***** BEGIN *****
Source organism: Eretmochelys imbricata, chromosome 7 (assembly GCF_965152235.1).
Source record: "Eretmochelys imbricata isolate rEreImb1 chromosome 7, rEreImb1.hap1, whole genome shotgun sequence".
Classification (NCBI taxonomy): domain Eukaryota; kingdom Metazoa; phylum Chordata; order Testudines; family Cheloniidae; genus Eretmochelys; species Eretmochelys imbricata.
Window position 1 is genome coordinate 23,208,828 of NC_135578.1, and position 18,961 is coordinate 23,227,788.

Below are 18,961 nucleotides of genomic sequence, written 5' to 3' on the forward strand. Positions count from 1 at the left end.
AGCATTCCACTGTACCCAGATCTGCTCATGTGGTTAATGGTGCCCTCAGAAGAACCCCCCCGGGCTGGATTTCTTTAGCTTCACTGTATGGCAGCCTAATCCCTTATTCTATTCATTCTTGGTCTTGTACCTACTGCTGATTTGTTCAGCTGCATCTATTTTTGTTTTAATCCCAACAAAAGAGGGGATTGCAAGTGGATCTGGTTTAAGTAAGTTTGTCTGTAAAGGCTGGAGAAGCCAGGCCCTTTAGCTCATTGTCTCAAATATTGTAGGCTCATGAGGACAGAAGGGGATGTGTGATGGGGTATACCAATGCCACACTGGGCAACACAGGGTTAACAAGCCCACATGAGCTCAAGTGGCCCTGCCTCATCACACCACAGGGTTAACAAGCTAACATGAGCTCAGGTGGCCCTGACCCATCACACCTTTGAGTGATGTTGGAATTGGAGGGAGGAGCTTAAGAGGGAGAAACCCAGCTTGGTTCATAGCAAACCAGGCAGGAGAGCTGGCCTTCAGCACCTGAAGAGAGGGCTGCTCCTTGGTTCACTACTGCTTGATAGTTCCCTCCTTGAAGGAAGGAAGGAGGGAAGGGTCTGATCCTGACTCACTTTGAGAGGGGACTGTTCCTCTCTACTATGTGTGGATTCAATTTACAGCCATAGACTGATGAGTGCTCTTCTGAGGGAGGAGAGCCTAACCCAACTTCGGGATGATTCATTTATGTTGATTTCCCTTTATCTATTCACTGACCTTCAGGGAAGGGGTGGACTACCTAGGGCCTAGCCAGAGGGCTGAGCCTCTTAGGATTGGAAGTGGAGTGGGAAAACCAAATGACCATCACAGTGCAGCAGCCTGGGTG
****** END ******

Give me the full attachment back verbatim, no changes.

Source organism: Eretmochelys imbricata, chromosome 7 (assembly GCF_965152235.1).
Source record: "Eretmochelys imbricata isolate rEreImb1 chromosome 7, rEreImb1.hap1, whole genome shotgun sequence".
Classification (NCBI taxonomy): domain Eukaryota; kingdom Metazoa; phylum Chordata; order Testudines; family Cheloniidae; genus Eretmochelys; species Eretmochelys imbricata.
Window position 1 is genome coordinate 23,208,828 of NC_135578.1, and position 18,961 is coordinate 23,227,788.

Below are 18,961 nucleotides of genomic sequence, written 5' to 3' on the forward strand. Positions count from 1 at the left end.
AGCATTCCACTGTACCCAGATCTGCTCATGTGGTTAATGGTGCCCTCAGAAGAACCCCCCCGGGCTGGATTTCTTTAGCTTCACTGTATGGCAGCCTAATCCCTTATTCTATTCATTCTTGGTCTTGTACCTACTGCTGATTTGTTCAGCTGCATCTATTTTTGTTTTAATCCCAACAAAAGAGGGGATTGCAAGTGGATCTGGTTTAAGTAAGTTTGTCTGTAAAGGCTGGAGAAGCCAGGCCCTTTAGCTCATTGTCTCAAATATTGTAGGCTCATGAGGACAGAAGGGGATGTGTGATGGGGTATACCAATGCCACACTGGGCAACACAGGGTTAACAAGCCCACATGAGCTCAAGTGGCCCTGCCTCATCACACCACAGGGTTAACAAGCTAACATGAGCTCAGGTGGCCCTGACCCATCACACCTTTGAGTGATGTTGGAATTGGAGGGAGGAGCTTAAGAGGGAGAAACCCAGCTTGGTTCATAGCAAACCAGGCAGGAGAGCTGGCCTTCAGCACCTGAAGAGAGGGCTGCTCCTTGGTTCACTACTGCTTGATAGTTCCCTCCTTGAAGGAAGGAAGGAGGGAAGGGTCTGATCCTGACTCACTTTGAGAGGGGACTGTTCCTCTCTACTATGTGTGGATTCAATTTACAGCCATAGACTGATGAGTGCTCTTCTGAGGGAGGAGAGCCTAACCCAACTTCGGGATGATTCATTTATGTTGATTTCCCTTTATCTATTCACTGACCTTCAGGGAAGGGGTGGACTACCTAGGGCCTAGCCAGAGGGCTGAGCCTCTTAGGATTGGAAGTGGAGTGGGAAAACCAAATGACCATCACAGTGCAGCAGCCTGGGTG